Interestingly, there was a large Hungarian presence at the conference. This gave the proceedings a rather cosmopolitan flavor. Indeed, national conservatives sometimes drain conservatism of much of its national—that is, distinctly American—meaning. Nowhere in the Statement of Principles, for example, is the Declaration of Independence mentioned, or even implied. As one assessment of the Statement of Principles observed, “The national conservative effort to effectively write the Declaration out of American nationhood is manifest.”

Perhaps this can be attributed to the influence of Yoram Hazony. Hazony has been at the center of many recent attempts to define and advance national conservatism. Hazony is co-drafter of the Statement of Principles, chairman of the Edmund Burke Foundation, and the author of both The Virtue of Nationalism (2018) and last year’s Conservatism: A Rediscovery. In the latter book, Hazony explicitly pits the Declaration against the American political tradition. In his view, the Declaration promoted

the Lockean doctrine of universal rights as “self-evident” before the light of reason; whereas the Constitution of 1787, drafted at a convention dominated by the conservative party, ended a decade of shocking disorder by restoring the familiar forms of the national English constitution.

Thereafter, everything bad in American politics has descended from the Declaration, and everything good in American politics has descended from the Constitution.

Hazony’s book frames this understanding of history, and the Anglo-American conservatism that emerges from it, as a rediscovery. But, as one review pointed out, it is better understood as a theory, and a flawed one at that. Start with the Declaration itself. It was not one-off twaddle by Thomas Jefferson. Although he was a primary force behind the document, he co-wrote it with John Adams, the kind of figure Hazony otherwise incorporates into his vision of what conservatism is supposed to be. Near the end of his life, Jefferson said the Declaration “was intended to be an expression of the American mind, and to give to that expression the proper tone and spirit called for by the occasion.”

It’s true that the Constitution represented a move toward stronger national authority than the earlier Articles of Confederation. But was it really a restoration of British government? As one Hazony reviewer has pointed out, the Constitution’s primary advocates said otherwise. In Federalist No. 1, Alexander Hamilton, another figure of whom Hazony approves, argues that the ratification of the Constitution presents an opportunity for Americans to decide “whether societies of men are really capable or not of establishing good government from reflection and choice, or whether they are forever destined to depend for their political constitutions on accident and force.” Why does Hamilton believe Americans are capable of designing a new government? Because, as he wrote in Federalist No. 9, “the science of politics . . . like most other sciences, has received great improvements,” including new ways to limit government power. And in Federalist No. 84, Hamilton explicitly distinguished the Constitution from its British precedents. In the British context, bills of rights are “stipulations between kings and their subjects” and therefore “have no application to constitutions professedly founded upon the power of the people, and executed by their immediate representatives and servants.” In our system, by contrast, “the people surrender nothing; and as they retain everything they have no need of particular reservations.”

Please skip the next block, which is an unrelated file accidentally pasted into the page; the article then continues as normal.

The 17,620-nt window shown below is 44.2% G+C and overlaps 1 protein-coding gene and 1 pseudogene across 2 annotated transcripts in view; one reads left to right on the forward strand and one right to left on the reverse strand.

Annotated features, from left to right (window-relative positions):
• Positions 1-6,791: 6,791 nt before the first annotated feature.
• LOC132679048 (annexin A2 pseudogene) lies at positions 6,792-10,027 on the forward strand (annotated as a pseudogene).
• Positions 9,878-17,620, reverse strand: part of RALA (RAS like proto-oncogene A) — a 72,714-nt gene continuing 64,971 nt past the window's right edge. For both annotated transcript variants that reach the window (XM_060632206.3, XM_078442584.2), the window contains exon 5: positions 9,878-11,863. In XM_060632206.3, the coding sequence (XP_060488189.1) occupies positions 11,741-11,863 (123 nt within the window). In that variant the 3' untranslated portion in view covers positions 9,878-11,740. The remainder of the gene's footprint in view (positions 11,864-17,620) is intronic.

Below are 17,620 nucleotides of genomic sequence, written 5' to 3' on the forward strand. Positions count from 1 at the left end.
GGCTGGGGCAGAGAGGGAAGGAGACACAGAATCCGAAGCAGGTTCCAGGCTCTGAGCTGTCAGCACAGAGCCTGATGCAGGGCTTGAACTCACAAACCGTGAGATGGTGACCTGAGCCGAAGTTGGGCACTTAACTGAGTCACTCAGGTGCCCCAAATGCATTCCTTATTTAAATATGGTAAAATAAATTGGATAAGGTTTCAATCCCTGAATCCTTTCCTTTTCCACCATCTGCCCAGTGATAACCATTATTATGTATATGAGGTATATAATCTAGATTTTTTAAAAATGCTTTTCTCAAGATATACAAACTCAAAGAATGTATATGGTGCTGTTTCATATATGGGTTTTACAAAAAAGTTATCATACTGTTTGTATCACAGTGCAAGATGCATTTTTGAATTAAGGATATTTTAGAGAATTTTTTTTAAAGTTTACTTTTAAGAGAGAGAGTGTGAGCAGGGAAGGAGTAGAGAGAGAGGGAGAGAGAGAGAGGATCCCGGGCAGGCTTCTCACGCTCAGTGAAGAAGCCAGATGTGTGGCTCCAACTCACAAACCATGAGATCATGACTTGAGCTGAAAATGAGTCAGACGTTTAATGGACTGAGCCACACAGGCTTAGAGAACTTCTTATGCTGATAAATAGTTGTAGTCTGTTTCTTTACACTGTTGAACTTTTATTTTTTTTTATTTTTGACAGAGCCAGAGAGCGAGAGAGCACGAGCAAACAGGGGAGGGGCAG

In other words, historical evidence supports the idea that, though America owed a great deal to what came before, it was nonetheless consciously distinct. During the ratification debates, it was the Constitution’s opponents, the anti-Federalists, who believed that the document was attempting to restore British monarchical forms. As another reviewer of Hazony’s book pointed out, “Hazony argues that the anti-Federalists were right in their analysis but wrong in their value judgment.”

Most historical assessments judge the American Founding as something new. Hazony does not. “It is easy to overestimate how much of a change was involved in this establishment of republican government in America,” he writes. But in The Radicalism of the American Revolution, historian Gordon Wood argues that “the Revolution did not just eliminate monarchy and create republics; it actually reconstituted what Americans meant by public or state power and brought about an entirely new kind of popular politics and a new kind of democratic officeholder.” To be sure, the American Revolution was not the French Revolution. In important ways, it was held in check. Nonetheless, we should not underestimate the power of its change.


Abraham Lincoln, likewise, confounds Hazony’s analysis. Hazony writes that, “although Lincoln comfortably mixed Jeffersonian rhetoric with his imposing biblical imagery, his policies as president were in a tradition the Federalists would have easily recognized.” But Lincoln did more than comfortably mix these things. Jeffersonian rhetoric was central to his time as a public figure. Of the Declaration, Lincoln wrote that he gave “all honor to Jefferson” for introducing “into a merely revolutionary document, an abstract truth, applicable to all men and all times.” He also said, “I have never had a feeling politically that did not spring from the sentiments embodied in the Declaration of Independence.”

Contra Hazony, Lincoln believed that the Declaration and the Constitution were inextricably linked. The Declaration, with its principle of “liberty to all,” was the “apple of gold,” around which the Constitution, “the picture of silver,” was framed. To take an example from Lincoln’s time: It took the moral force of the Declaration, together with the Constitution, to end slavery. We should consider ourselves fortunate, not weirdly embarrassed, as Hazony seems to be, about the Declaration’s centrality in American political life.